• Partnership audit and adjustment rules –– Changes to the partnership audit and adjustment rules have been in effect for a few years but we are still seeing some partnerships and their partners be blindsided at the unpleasant consequences that can arise from these rules. Careful planning today can help mitigate any unfavorable consequences to both the entity and the partners themselves. Also, be aware that even if your business isn’t a partnership, you’ll want to evaluate the effect these rules could have if you’ve invested in any partnership.
  • IRS Forms K-2 and K-3 –– These new forms can require much effort and potentially apply to even smaller entities. The IRS announced an additional exception to the requirement to complete and provide these forms. Let’s discuss this exception’s applicability to your situation and otherwise strategize to comply with this new and important requirement.
  • Digital assets and virtual currency –– The sale or exchange of virtual currencies, the use of such currencies to pay for goods or services or holding such currencies as an investment, generally have tax impacts –– and the IRS continues to enhance its scrutiny in this area. We can help you understand any tax and investment consequences.
  • State and local tax considerations –– Businesses have numerous state and local tax matters to consider for compliance and planning purposes, including where income and sales are subject to tax, sourcing of income and the application of elective taxes that many states have for partnerships and S corporations. Let us help you with your state and local income tax needs, including sales/use and franchises taxes.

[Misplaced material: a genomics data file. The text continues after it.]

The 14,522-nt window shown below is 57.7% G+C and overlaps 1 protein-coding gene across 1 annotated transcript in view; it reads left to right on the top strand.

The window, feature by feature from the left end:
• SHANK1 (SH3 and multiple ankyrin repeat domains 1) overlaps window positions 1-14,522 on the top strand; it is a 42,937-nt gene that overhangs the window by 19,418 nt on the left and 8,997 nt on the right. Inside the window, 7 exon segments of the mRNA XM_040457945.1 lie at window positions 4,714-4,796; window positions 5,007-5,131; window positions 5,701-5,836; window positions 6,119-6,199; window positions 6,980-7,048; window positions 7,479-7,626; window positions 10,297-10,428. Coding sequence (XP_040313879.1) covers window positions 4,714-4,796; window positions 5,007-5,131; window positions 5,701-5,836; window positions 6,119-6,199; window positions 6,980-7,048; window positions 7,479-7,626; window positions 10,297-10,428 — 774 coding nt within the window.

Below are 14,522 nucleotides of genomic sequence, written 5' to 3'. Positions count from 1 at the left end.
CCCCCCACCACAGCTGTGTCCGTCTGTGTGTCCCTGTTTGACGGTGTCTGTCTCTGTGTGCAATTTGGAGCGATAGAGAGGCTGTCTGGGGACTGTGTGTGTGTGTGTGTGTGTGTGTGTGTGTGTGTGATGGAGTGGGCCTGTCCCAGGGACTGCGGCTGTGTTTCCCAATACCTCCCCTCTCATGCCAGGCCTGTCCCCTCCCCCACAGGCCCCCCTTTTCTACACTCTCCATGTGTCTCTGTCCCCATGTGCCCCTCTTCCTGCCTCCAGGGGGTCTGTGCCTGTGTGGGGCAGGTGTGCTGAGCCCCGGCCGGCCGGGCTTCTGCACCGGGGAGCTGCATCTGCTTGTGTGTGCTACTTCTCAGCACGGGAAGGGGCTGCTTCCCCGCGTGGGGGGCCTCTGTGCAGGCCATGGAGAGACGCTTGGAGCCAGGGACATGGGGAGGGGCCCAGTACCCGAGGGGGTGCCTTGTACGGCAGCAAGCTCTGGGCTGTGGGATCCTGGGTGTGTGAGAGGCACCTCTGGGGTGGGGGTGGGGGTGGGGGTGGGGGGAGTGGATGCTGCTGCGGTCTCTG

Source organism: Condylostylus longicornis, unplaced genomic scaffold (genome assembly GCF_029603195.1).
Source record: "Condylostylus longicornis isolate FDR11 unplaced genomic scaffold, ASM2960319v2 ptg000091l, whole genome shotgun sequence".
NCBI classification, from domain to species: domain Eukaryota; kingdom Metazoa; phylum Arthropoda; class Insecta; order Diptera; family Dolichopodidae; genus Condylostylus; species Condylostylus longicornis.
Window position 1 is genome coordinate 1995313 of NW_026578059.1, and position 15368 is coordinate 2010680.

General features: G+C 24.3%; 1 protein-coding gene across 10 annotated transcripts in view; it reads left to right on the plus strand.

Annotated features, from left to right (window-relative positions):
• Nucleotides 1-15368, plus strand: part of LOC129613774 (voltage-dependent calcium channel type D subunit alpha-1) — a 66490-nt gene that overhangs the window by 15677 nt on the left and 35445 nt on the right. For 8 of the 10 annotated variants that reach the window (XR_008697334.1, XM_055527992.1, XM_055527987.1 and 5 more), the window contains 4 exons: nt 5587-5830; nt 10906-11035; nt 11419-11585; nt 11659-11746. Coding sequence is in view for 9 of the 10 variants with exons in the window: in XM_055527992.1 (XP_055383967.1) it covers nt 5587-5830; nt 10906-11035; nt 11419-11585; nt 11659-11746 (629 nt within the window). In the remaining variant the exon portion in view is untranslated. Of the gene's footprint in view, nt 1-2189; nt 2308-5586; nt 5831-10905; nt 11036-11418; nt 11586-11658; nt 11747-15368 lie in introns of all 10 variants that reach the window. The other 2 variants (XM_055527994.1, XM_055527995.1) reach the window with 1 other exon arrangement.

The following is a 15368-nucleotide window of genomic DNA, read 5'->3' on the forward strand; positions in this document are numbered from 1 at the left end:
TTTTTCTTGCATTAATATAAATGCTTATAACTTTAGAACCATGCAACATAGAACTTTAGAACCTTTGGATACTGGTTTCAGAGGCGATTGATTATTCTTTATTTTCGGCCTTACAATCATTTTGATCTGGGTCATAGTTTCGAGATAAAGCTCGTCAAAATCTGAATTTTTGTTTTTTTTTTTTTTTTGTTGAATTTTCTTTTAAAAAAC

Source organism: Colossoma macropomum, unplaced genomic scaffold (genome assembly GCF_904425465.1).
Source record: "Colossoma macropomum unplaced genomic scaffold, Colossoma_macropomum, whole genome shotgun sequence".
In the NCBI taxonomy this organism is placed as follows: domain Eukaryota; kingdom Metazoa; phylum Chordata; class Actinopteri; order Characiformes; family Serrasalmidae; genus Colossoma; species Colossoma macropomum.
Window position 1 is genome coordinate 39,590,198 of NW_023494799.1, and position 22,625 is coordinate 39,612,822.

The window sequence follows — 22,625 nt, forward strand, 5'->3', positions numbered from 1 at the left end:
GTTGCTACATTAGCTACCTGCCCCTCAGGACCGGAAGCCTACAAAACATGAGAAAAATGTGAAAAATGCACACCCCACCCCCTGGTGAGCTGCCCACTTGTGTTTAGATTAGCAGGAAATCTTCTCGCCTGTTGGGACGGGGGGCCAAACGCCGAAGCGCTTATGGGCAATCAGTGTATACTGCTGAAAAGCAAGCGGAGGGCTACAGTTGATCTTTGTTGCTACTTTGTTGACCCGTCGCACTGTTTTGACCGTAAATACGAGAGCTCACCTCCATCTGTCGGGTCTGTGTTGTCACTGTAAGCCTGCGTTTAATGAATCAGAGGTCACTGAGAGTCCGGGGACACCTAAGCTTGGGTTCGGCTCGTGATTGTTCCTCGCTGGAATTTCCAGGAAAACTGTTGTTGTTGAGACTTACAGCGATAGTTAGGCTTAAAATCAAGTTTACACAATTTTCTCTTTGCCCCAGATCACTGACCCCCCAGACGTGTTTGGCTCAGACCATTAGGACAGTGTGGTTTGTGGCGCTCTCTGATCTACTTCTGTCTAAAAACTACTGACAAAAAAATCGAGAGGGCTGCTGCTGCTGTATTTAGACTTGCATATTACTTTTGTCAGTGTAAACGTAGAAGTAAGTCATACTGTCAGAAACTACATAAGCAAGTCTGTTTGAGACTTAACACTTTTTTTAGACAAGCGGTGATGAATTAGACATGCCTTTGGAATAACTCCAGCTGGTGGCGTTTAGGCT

• Preparing for disasters –– Do you have a disaster recovery plan in place for your business and, if so, have you updated it recently? We can help you review your plan, especially as it relates to financial information.
  • Retirement plans –– Have you revisited your company’s retirement plan lately? Let’s take a look at the many retirement savings options to make sure that you are taking advantage of tax deductions as well as providing opportunities for employees (and owners) to save for retirement.
  • Estimated tax payments –– Let’s review estimated tax payments and assess any liquidity needs.

8. Year-end planning equals fewer surprises

Whether it’s working toward a tax-optimized business succession plan or getting answers to your tax and financial planning questions, we’re here for you. Please contact our office today at 702-450-4130 to set up your year-end review. As always, planning ahead can help you minimize your tax bill and position you for greater success.